US terrorism alert warns of politically motivated violence

Chelsia Rose Marcius, New York Daily News
·1 min read

The Department of Homeland Security issued a national terrorism bulletin Wednesday warning that “domestic violent extremists” who object to the outcome of the presidential election still pose a threat following the U.S. Capitol siege on Jan. 6, just three weeks ago.

The notice indicated a “heightened threat environment across the United States” that the agency “believes will persist in the weeks following the successful presidential inauguration.”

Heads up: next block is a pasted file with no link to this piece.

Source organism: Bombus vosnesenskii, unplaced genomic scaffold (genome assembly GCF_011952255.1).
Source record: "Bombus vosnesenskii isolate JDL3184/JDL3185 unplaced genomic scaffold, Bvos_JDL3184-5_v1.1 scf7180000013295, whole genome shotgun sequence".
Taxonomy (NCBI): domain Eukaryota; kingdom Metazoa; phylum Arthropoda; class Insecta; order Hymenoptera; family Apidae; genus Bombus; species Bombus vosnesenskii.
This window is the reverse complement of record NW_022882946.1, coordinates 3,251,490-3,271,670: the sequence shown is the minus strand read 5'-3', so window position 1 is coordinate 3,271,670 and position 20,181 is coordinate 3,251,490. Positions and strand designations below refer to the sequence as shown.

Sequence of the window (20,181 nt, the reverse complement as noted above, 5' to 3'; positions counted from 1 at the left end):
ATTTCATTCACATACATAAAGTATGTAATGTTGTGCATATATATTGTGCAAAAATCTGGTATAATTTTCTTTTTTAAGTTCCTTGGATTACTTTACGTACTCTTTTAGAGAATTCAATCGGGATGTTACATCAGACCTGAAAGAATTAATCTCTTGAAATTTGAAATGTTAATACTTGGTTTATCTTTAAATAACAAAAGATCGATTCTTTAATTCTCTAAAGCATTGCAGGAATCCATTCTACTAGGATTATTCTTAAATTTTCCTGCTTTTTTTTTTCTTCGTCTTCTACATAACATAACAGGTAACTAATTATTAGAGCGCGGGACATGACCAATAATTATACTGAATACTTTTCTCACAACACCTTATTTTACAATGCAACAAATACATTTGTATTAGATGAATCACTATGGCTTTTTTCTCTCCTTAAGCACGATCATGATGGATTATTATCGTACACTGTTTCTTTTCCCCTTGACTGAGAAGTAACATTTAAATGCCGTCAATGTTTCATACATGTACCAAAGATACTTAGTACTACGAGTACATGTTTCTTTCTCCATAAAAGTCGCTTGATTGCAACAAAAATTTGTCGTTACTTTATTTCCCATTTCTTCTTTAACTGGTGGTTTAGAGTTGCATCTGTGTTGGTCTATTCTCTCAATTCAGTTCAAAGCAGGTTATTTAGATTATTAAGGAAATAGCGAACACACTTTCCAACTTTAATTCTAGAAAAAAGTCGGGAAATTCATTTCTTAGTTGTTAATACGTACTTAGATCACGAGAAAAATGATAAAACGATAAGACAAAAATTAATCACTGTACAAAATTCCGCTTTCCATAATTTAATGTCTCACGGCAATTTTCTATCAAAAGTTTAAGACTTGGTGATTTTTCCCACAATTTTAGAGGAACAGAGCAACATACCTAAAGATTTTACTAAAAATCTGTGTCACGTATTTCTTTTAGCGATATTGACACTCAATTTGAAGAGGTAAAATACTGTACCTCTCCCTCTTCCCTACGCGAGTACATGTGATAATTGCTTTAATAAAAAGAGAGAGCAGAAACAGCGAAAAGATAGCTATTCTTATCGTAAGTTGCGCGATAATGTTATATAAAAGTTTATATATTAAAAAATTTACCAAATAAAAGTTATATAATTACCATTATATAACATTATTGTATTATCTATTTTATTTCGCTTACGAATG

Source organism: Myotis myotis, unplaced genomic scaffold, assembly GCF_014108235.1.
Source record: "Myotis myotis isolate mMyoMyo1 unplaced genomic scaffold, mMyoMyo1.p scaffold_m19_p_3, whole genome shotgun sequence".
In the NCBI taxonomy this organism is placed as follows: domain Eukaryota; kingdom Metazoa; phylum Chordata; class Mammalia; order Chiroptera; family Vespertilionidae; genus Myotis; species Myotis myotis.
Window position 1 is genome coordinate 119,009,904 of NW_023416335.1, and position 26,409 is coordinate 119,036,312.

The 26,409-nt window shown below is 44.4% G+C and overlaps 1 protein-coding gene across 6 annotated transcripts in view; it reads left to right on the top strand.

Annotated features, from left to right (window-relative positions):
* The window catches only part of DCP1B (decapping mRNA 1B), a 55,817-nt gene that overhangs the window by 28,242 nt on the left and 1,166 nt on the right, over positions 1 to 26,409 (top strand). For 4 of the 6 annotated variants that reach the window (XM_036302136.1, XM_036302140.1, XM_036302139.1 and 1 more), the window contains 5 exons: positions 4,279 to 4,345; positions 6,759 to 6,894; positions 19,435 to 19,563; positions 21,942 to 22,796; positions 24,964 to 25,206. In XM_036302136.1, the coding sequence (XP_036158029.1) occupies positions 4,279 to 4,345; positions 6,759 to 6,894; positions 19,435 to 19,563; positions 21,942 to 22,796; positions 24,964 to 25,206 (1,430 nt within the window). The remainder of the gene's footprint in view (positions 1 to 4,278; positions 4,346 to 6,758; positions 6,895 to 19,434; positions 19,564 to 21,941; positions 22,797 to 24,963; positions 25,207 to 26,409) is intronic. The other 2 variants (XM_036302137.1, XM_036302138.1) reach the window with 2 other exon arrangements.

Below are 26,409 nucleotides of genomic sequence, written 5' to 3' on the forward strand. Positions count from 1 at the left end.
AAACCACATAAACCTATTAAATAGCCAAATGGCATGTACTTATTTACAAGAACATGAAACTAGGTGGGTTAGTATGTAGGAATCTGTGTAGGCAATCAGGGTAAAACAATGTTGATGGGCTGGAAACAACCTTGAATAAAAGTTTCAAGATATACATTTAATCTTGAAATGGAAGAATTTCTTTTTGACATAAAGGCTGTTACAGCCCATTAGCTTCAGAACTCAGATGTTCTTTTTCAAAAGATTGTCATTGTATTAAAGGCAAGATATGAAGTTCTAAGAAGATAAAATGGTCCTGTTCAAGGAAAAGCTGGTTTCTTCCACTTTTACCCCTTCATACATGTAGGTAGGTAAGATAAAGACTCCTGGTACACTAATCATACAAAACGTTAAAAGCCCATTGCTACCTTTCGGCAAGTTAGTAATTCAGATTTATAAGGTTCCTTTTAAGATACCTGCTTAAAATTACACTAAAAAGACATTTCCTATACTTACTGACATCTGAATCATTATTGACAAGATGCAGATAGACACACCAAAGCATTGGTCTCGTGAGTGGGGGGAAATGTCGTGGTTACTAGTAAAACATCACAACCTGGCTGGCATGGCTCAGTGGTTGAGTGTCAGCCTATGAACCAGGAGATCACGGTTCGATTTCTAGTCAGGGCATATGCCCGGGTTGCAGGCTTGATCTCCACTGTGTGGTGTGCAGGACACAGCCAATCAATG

“Information suggests that some ideologically motivated violent extremists with objections to the exercise of governmental authority and the presidential transition, as well as other perceived grievances fueled by false narratives, could continue to mobilize to incite or commit violence,” the notice says.

The bulletin also cites “long-standing racial and ethnic tension” as a cause for concern, noting that domestic violent extremists last year targeted peaceful protesters.

These extremists were “motivated by a range of issues, including anger over COVID-19 restrictions, the 2020 election results, and police use of force have plotted and on occasion carried out attacks against government facilities,” the notice says.